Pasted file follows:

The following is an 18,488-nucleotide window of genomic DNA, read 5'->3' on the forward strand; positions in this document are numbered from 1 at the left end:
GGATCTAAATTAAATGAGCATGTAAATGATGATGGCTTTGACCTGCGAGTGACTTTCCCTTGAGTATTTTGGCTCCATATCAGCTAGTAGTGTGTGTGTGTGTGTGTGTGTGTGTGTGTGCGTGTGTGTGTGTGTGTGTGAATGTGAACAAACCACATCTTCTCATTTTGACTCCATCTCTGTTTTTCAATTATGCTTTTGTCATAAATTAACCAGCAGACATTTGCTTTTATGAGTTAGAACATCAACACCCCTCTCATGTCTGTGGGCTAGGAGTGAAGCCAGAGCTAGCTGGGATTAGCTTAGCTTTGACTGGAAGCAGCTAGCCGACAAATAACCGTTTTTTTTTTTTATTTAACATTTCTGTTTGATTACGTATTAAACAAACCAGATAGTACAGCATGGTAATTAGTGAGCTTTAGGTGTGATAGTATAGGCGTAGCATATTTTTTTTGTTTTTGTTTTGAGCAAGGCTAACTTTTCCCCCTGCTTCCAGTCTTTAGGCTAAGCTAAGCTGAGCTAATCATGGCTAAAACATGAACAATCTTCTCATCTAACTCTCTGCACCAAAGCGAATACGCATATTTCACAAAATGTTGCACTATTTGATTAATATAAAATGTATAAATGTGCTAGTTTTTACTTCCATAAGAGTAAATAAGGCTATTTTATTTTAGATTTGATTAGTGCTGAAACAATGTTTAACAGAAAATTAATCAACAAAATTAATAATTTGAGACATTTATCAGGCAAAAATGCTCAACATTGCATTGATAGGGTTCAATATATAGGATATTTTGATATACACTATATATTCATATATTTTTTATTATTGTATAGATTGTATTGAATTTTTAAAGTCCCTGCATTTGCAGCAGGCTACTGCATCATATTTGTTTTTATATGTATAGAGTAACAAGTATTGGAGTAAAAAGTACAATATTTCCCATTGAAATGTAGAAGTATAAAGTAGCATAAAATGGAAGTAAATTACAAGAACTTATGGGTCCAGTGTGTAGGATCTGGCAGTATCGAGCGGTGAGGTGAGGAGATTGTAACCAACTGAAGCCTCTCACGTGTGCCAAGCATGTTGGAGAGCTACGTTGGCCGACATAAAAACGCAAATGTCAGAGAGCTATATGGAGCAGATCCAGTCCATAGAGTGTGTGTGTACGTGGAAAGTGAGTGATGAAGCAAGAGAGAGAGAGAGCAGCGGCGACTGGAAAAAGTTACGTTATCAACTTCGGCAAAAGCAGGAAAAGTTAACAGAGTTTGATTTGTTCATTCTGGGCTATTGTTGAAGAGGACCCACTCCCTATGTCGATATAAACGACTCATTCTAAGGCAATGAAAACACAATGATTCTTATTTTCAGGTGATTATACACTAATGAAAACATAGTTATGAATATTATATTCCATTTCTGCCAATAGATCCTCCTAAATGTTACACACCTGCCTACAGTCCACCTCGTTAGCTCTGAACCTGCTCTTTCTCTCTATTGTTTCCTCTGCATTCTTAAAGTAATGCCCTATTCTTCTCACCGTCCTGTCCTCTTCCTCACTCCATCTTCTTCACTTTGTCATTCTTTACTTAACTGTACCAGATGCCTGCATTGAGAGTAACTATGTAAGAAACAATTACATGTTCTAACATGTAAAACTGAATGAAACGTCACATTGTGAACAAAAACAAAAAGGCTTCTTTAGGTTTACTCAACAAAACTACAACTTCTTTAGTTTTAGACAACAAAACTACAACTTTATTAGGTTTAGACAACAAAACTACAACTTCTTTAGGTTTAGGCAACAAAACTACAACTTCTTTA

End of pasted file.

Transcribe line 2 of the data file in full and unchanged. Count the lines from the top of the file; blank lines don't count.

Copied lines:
GGATCTAAATTAAATGAGCATGTAAATGATGATGGCTTTGACCTGCGAGTGACTTTCCCTTGAGTATTTTGGCTCCATATCAGCTAGTAGTGTGTGTGTGTGTGTGTGTGTGTGTGTGTGCGTGTGTGTGTGTGTGTGTGAATGTGAACAAACCACATCTTCTCATTTTGACTCCATCTCTGTTTTTCAATTATGCTTTTGTCATAAATTAACCAGCAGACATTTGCTTTTATGAGTTAGAACATCAACACCCCTCTCATGTCTGTGGGCTAGGAGTGAAGCCAGAGCTAGCTGGGATTAGCTTAGCTTTGACTGGAAGCAGCTAGCCGACAAATAACCGTTTTTTTTTTTTATTTAACATTTCTGTTTGATTACGTATTAAACAAACCAGATAGTACAGCATGGTAATTAGTGAGCTTTAGGTGTGATAGTATAGGCGTAGCATATTTTTTTTGTTTTTGTTTTGAGCAAGGCTAACTTTTCCCCCTGCTTCCAGTCTTTAGGCTAAGCTAAGCTGAGCTAATCATGGCTAAAACATGAACAATCTTCTCATCTAACTCTCTGCACCAAAGCGAATACGCATATTTCACAAAATGTTGCACTATTTGATTAATATAAAATGTATAAATGTGCTAGTTTTTACTTCCATAAGAGTAAATAAGGCTATTTTATTTTAGATTTGATTAGTGCTGAAACAATGTTTAACAGAAAATTAATCAACAAAATTAATAATTTGAGACATTTATCAGGCAAAAATGCTCAACATTGCATTGATAGGGTTCAATATATAGGATATTTTGATATACACTATATATTCATATATTTTTTATTATTGTATAGATTGTATTGAATTTTTAAAGTCCCTGCATTTGCAGCAGGCTACTGCATCATATTTGTTTTTATATGTATAGAGTAACAAGTATTGGAGTAAAAAGTACAATATTTCCCATTGAAATGTAGAAGTATAAAGTAGCATAAAATGGAAGTAAATTACAAGAACTTATGGGTCCAGTGTGTAGGATCTGGCAGTATCGAGCGGTGAGGTGAGGAGATTGTAACCAACTGAAGCCTCTCACGTGTGCCAAGCATGTTGGAGAGCTACGTTGGCCGACATAAAAACGCAAATGTCAGAGAGCTATATGGAGCAGATCCAGTCCATAGAGTGTGTGTGTACGTGGAAAGTGAGTGATGAAGCAAGAGAGAGAGAGAGCAGCGGCGACTGGAAAAAGTTACGTTATCAACTTCGGCAAAAGCAGGAAAAGTTAACAGAGTTTGATTTGTTCATTCTGGGCTATTGTTGAAGAGGACCCACTCCCTATGTCGATATAAACGACTCATTCTAAGGCAATGAAAACACAATGATTCTTATTTTCAGGTGATTATACACTAATGAAAACATAGTTATGAATATTATATTCCATTTCTGCCAATAGATCCTCCTAAATGTTACACACCTGCCTACAGTCCACCTCGTTAGCTCTGAACCTGCTCTTTCTCTCTATTGTTTCCTCTGCATTCTTAAAGTAATGCCCTATTCTTCTCACCGTCCTGTCCTCTTCCTCACTCCATCTTCTTCACTTTGTCATTCTTTACTTAACTGTACCAGATGCCTGCATTGAGAGTAACTATGTAAGAAACAATTACATGTTCTAACATGTAAAACTGAATGAAACGTCACATTGTGAACAAAAACAAAAAGGCTTCTTTAGGTTTACTCAACAAAACTACAACTTCTTTAGTTTTAGACAACAAAACTACAACTTTATTAGGTTTAGACAACAAAACTACAACTTCTTTAGGTTTAGGCAACAAAACTACAACTTCTTTA